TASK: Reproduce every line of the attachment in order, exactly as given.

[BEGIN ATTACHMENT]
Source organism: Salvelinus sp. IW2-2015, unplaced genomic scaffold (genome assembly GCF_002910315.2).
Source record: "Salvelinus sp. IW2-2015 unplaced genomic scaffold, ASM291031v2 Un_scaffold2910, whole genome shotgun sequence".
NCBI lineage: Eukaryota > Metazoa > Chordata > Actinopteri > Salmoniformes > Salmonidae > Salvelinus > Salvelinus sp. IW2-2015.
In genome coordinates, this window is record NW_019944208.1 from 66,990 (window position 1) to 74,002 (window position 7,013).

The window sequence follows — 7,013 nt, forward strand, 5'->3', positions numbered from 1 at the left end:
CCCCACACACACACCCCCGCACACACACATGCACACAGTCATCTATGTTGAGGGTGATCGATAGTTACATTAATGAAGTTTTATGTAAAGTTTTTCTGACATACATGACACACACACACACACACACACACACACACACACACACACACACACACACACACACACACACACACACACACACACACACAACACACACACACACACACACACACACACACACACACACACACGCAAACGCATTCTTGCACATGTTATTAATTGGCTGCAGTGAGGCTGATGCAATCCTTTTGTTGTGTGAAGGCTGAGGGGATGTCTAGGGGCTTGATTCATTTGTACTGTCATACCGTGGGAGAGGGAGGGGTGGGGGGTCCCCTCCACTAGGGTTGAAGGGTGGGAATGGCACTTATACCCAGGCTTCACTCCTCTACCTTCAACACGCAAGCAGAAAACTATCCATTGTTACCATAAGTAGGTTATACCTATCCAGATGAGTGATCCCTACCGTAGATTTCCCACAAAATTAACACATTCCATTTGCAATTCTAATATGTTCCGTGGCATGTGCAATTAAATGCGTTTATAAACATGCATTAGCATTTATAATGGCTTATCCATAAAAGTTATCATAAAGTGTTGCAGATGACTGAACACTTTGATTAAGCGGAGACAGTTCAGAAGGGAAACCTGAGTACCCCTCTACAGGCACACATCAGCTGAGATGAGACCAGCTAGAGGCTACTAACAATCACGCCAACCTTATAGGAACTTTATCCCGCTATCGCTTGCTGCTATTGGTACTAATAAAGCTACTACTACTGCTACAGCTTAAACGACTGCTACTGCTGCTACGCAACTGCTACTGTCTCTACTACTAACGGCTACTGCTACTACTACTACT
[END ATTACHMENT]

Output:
Source organism: Salvelinus sp. IW2-2015, unplaced genomic scaffold (genome assembly GCF_002910315.2).
Source record: "Salvelinus sp. IW2-2015 unplaced genomic scaffold, ASM291031v2 Un_scaffold2910, whole genome shotgun sequence".
NCBI lineage: Eukaryota > Metazoa > Chordata > Actinopteri > Salmoniformes > Salmonidae > Salvelinus > Salvelinus sp. IW2-2015.
In genome coordinates, this window is record NW_019944208.1 from 66,990 (window position 1) to 74,002 (window position 7,013).

The window sequence follows — 7,013 nt, forward strand, 5'->3', positions numbered from 1 at the left end:
CCCCACACACACACCCCCGCACACACACATGCACACAGTCATCTATGTTGAGGGTGATCGATAGTTACATTAATGAAGTTTTATGTAAAGTTTTTCTGACATACATGACACACACACACACACACACACACACACACACACACACACACACACACACACACACACACACACACACACACACACACACAACACACACACACACACACACACACACACACACACACACACACGCAAACGCATTCTTGCACATGTTATTAATTGGCTGCAGTGAGGCTGATGCAATCCTTTTGTTGTGTGAAGGCTGAGGGGATGTCTAGGGGCTTGATTCATTTGTACTGTCATACCGTGGGAGAGGGAGGGGTGGGGGGTCCCCTCCACTAGGGTTGAAGGGTGGGAATGGCACTTATACCCAGGCTTCACTCCTCTACCTTCAACACGCAAGCAGAAAACTATCCATTGTTACCATAAGTAGGTTATACCTATCCAGATGAGTGATCCCTACCGTAGATTTCCCACAAAATTAACACATTCCATTTGCAATTCTAATATGTTCCGTGGCATGTGCAATTAAATGCGTTTATAAACATGCATTAGCATTTATAATGGCTTATCCATAAAAGTTATCATAAAGTGTTGCAGATGACTGAACACTTTGATTAAGCGGAGACAGTTCAGAAGGGAAACCTGAGTACCCCTCTACAGGCACACATCAGCTGAGATGAGACCAGCTAGAGGCTACTAACAATCACGCCAACCTTATAGGAACTTTATCCCGCTATCGCTTGCTGCTATTGGTACTAATAAAGCTACTACTACTGCTACAGCTTAAACGACTGCTACTGCTGCTACGCAACTGCTACTGTCTCTACTACTAACGGCTACTGCTACTACTACTACT